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The statistics are alarming.  One out of every four women in the United States has been sexually abuse as a child.  We’ve heard about this horrible reality and perhaps have even assumed that girls are particularly vulnerable.  Yet another statistic should alarm us just as much: one out of every six men has been sexually abused a child.  How can this be true?  Yet it is true and the results are devastating.

This is not the venue for a close examination of sexual abuse of children.  The statistics speak for themselves.  Perpetrators of sexual abuse may be male or female, known the victim or a complete stranger, close relative or distant neighbor.  All are sick.  All are criminal.  The result of sexual abuse of children is always the same: the victims are changed forever.  Their ability to grow into mature adults with appropriate boundaries and healthy adult relationships with themselves, with others, with their higher power and with social and religious institutions can be seriously compromised.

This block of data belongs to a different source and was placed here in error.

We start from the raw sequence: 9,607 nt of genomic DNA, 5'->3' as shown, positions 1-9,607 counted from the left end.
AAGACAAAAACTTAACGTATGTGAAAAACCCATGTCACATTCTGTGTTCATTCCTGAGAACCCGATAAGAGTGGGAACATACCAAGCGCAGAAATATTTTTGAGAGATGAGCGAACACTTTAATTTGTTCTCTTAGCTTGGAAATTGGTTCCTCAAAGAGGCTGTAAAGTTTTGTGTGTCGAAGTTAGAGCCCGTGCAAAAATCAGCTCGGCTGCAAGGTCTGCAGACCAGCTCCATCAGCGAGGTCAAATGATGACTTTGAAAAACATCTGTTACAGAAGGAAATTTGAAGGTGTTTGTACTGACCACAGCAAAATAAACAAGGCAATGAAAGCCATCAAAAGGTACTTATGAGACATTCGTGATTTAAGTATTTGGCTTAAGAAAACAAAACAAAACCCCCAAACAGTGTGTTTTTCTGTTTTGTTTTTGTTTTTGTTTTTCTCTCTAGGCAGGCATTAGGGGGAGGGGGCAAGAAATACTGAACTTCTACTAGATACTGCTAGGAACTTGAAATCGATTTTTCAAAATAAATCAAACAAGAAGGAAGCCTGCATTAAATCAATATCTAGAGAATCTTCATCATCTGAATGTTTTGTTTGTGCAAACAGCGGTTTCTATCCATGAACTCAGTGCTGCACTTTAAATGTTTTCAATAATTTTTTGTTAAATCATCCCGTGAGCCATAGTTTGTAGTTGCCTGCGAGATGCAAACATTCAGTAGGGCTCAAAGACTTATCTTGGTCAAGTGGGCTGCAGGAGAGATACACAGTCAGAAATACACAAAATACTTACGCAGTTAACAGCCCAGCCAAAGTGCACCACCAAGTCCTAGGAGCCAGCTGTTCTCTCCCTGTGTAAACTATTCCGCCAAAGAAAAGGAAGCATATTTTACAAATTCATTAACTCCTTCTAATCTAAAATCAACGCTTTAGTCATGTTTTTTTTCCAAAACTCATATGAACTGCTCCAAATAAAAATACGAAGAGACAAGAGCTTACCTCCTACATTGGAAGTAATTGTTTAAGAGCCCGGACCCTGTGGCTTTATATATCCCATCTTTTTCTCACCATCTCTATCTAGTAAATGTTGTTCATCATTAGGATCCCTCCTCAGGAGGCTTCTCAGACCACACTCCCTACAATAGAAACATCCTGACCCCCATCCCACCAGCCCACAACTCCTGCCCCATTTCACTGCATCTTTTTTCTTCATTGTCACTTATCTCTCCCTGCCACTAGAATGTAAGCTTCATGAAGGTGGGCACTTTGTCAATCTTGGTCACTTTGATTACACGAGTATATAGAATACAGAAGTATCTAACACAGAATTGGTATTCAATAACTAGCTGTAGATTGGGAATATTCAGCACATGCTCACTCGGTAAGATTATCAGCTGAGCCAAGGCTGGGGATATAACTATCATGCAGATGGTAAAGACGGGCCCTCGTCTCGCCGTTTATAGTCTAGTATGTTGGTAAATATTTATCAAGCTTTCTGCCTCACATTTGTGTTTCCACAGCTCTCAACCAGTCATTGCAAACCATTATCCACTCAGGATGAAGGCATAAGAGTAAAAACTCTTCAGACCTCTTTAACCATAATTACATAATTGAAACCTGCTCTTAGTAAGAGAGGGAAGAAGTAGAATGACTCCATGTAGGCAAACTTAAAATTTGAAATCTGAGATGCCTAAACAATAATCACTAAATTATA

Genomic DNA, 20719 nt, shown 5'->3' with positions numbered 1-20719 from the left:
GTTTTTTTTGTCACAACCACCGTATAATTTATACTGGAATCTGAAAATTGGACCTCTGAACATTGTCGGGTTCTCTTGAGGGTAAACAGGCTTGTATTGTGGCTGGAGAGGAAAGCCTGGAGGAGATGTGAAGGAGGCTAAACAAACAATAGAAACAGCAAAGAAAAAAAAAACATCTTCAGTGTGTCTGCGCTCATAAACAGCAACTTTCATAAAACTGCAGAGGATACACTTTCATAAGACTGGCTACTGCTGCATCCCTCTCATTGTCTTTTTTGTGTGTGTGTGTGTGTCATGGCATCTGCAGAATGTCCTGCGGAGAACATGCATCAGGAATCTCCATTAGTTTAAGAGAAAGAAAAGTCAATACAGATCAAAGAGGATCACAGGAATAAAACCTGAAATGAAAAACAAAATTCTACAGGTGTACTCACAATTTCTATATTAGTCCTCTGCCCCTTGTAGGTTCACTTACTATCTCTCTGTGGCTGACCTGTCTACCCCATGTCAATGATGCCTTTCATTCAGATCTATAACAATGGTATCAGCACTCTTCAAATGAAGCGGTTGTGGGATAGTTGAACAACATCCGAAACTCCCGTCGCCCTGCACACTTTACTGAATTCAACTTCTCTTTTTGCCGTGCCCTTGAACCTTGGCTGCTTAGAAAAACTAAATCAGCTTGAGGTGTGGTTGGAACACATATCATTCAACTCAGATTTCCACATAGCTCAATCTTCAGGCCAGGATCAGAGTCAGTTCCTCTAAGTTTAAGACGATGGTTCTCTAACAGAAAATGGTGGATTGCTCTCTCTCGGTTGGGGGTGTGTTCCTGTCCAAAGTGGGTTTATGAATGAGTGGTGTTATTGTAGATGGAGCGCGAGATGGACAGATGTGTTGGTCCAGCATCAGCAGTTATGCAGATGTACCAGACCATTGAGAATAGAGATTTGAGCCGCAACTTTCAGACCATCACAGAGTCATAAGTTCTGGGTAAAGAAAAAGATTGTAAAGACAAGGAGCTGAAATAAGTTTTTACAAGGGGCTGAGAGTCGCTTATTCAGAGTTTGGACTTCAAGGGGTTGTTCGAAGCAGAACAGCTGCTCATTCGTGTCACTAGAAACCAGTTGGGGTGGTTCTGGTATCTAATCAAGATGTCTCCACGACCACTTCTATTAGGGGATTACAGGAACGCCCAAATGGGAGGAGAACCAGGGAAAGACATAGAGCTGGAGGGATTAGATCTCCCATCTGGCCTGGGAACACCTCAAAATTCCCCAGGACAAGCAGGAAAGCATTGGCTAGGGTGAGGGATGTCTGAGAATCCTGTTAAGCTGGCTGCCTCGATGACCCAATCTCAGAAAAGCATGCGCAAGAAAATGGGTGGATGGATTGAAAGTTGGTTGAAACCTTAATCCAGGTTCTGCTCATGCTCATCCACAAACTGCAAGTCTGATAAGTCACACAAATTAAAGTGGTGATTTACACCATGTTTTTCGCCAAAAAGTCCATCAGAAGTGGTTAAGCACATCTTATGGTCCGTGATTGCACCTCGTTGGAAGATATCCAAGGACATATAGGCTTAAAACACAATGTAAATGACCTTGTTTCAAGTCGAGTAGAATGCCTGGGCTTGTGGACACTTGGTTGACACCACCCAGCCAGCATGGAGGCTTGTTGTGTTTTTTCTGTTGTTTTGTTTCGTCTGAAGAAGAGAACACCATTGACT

Boys who are abused have a particularly difficult time in our culture even to admit it to themselves and others.  The natural physiological response and feelings of pleasure that are unique to boys when sensually provoked may cause them to feel somehow responsible for the unwanted attention.  In our culture, boys are often told that they ought to have control over their emotions.  Crying, tenderness, sensitivity, and other stereotypical “female” emotions are still being denied many boys due to dysfunction in their families or communities.  Sometimes even religions reinforce male stereotypes that ultimately are damaging to the healthy development of both straight and gay men.

Thus it is no wonder that a boy who is sexually molested, and is helpless in resisting the sexual feelings that can accompany it, is seriously compromised.  Eventually, like many female victims of sexual abuse, they may feel responsible for bringing on the acts of the perpetrator and/or guilty for not having prevented it or stopped it once it started.

Coaching those who have experienced sexual abuse as children, teens or adults is a specialty that requires a great deal of sensitivity.  Good coaching under these circumstances would also require that the coach and client be actively engaged with a competent therapist who specializes in child sexual abuse.   The victim needs to know that those supporting him are not questioning his veracity, are not defending the perpetrator, are giving the victim plenty of latitude in coming to terms with his feelings, and are willing to accept him where he is in his ability to relate to love and trust in his life.